Two thousand years ago, a man who’d been causing quite the stir in Galilee and Judea was brought before Pontius Pilate, a governor of Rome. The Jews in Jerusalem were enraged with this man and they yelled for Pontius to have him crucified. This guy claimed to be the King of the Jews, and they were not having it. Pilate tried getting things strait with the man since the charge put against him seemed pretty outlandish, but the man only confirmed that the Jews were right in what they were saying about him. Still not reason enough for the governor to hang him on a cross though. The crowds refused to let him walk free, and Pilate ended up giving in and handing the man over to them.
So they nailed him up on a cross along with two other criminals and it was a big public affair. People spat on him, made fun of him, dressed him up in nice clothes and beat him until they got tired. They flogged him too. It was gruesome. If you wanna know more details, read the end of Luke or Matthew’s account of the event. There are no accounts of the man actually committing any crimes that would constitute death by a cross, and yet the people wanted him dead so bad that it ended up playing out like that anyways.
Of course, the man died, along with the other two who hung near him. Even if he was somehow able to keep breathing up on the cross, the extremities and blood loss from his wounds would’ve done him in.
I’m talking about Jesus as many of you could guess. And the next part is where a lot of people don’t buy in. Understandably so. As I’ve already pointed out, death gets us all. It’s over.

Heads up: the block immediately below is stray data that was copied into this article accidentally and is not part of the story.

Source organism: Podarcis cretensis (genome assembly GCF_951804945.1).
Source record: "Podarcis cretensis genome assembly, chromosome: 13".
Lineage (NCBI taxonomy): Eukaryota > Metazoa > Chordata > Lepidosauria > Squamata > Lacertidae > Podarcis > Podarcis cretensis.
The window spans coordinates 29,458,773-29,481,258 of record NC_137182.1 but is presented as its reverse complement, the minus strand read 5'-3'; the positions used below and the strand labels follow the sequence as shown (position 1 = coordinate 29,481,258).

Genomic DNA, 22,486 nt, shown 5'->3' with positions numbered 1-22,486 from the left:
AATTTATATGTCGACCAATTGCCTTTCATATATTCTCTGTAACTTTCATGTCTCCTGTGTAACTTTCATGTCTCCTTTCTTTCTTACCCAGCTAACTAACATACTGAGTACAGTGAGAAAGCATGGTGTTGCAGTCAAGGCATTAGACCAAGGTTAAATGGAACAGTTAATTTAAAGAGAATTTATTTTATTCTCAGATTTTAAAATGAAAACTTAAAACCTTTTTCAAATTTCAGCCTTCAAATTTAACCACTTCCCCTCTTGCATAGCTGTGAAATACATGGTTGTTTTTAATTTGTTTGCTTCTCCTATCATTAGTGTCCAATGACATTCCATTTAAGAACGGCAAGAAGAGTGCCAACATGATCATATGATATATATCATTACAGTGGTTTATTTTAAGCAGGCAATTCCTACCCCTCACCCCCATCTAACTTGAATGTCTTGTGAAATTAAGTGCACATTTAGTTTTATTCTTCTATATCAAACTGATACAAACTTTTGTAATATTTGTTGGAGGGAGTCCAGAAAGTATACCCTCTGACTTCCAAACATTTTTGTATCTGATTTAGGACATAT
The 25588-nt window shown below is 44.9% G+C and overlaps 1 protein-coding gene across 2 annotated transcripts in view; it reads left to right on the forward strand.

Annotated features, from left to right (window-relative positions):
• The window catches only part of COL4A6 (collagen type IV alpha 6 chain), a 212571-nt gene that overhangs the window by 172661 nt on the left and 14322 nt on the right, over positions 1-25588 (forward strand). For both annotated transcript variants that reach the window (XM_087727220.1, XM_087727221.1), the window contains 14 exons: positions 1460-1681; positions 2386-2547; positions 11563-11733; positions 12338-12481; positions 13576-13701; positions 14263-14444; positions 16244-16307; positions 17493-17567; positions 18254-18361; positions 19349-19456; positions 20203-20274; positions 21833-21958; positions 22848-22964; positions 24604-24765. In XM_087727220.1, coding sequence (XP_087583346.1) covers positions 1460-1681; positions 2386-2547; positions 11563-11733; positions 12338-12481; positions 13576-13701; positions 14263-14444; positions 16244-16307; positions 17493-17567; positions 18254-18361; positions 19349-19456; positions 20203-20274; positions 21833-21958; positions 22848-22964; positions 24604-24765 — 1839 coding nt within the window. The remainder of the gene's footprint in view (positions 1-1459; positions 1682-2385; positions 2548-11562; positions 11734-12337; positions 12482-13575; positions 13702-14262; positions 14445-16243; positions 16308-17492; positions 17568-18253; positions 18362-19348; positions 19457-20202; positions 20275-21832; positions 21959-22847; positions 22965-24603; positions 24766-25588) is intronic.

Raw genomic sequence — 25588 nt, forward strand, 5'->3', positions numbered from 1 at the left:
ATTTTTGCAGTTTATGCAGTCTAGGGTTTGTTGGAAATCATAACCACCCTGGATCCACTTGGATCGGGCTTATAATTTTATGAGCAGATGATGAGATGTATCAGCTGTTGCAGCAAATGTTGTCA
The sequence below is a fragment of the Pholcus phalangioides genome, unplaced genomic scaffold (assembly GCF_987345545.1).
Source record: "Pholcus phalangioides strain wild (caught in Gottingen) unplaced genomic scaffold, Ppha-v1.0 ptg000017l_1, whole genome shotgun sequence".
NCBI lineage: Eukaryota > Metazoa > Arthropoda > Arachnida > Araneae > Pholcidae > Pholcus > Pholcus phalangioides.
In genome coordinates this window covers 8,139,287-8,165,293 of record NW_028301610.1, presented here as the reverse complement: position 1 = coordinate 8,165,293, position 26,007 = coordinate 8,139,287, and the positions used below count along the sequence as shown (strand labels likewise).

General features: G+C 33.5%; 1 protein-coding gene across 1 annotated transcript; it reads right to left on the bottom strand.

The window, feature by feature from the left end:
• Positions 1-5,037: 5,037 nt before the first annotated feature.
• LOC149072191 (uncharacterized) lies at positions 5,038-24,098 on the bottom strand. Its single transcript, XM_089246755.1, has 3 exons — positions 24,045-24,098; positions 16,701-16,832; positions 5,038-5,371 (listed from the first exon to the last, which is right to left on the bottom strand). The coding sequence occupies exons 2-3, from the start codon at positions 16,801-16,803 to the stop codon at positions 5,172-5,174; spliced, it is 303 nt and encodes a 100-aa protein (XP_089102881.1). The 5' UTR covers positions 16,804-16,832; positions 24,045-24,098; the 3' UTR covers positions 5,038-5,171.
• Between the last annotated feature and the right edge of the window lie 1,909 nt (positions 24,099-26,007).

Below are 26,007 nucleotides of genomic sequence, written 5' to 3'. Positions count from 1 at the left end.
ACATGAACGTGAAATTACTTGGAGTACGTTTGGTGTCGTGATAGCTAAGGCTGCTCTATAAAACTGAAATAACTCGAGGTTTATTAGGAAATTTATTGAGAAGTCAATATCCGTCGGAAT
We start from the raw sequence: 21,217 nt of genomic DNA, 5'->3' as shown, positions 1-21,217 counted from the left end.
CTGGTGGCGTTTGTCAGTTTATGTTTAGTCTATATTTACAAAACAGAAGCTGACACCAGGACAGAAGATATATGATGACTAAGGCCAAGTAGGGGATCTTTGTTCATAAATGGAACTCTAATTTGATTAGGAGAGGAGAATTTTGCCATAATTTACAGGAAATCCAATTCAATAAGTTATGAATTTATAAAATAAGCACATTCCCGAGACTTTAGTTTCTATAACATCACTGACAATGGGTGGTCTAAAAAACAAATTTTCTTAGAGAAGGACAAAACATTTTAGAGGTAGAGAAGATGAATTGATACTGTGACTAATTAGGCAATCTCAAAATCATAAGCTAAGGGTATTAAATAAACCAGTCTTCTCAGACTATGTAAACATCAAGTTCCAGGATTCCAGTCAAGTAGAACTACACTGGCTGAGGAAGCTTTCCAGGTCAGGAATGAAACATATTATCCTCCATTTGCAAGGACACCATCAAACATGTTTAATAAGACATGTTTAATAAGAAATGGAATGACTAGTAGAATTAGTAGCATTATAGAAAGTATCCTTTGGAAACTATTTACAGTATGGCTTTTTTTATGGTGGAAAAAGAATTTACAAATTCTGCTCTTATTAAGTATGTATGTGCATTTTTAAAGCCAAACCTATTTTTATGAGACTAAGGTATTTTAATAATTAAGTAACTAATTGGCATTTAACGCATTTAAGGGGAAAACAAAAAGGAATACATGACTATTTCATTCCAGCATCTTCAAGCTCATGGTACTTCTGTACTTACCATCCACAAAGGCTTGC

Unless Jesus wasn’t only a man. But actually God Himself.
Two thousand years later, people all over the world have still been proclaiming that Jesus rose from the dead on the third day of his death. Not in some hoax type of way, but that he actually conquered death. Many of his disciples witnessed and recorded seeing Him after they found his tomb empty. But the crazy news doesn’t end there, because his death on the cross wasn’t just a tragic scene or an accident, He actually died so that we don’t have to. He died for you. That you might be saved by believing in Him — believing that He actually did it — and gain eternal life. There’s no way a man could come back to life after that amount of time unless he was actually God and man. If it’s true that He is resurrected, then all the things He said about Himself are validated.
He said that he and God the Father are one. Sounds like nonsense to me. Unless He could do something that proves it. I believe He did. In fact, I’m fairly certain that He did. I’d much rather go by the people who wrote about the event than the people who want to say it didn’t happen and weren’t there.
I am not afraid of death, in the sense that it has absolutely no power, control, or force over me.
Because Jesus conquered it for me. He bore the consequences of this fallen world. A world that He created good but then we messed up in our pride and sinfulness. And sin has to die. Evil has to die in the end. And it will. Jesus’ death and resurrection assures us that it will.
I could go on and on and on about the benefits received in believing and following Christ, but I can’t do it all here. Just know this:
Death is not an end. This is not a coping mechanism. This is not a fanatical denial of pain and sorrow that comes with deep loss. Jesus Himself wept over one of His friends dying.
Death is not an end. The God who created the universe made a way for you to be in fellowship with Him.
Because He loves you.
If you’ve never thought about this before or at least in a long time, good. Maybe now’s a good time to reflect. He loves you. Not because of anything you’ve done either.
If you’ve already put your faith in our Living Hope, I hope this is encouraging. Share it. Doesn’t have to be this post specifically, just tell someone you know that Jesus died and rose again, and that they can live in Hope.
This virus is not THE problem. There’s a lot of hardship going on right now, but there’s a global problem that goes beyond disease, and Jesus alone is the cure. I pray that you are able to come to terms with how little control we have in this life, and that you make the decision to put your trust in the One who gives life and love eternal.
Let’s talk or call. firstname.lastname@example.org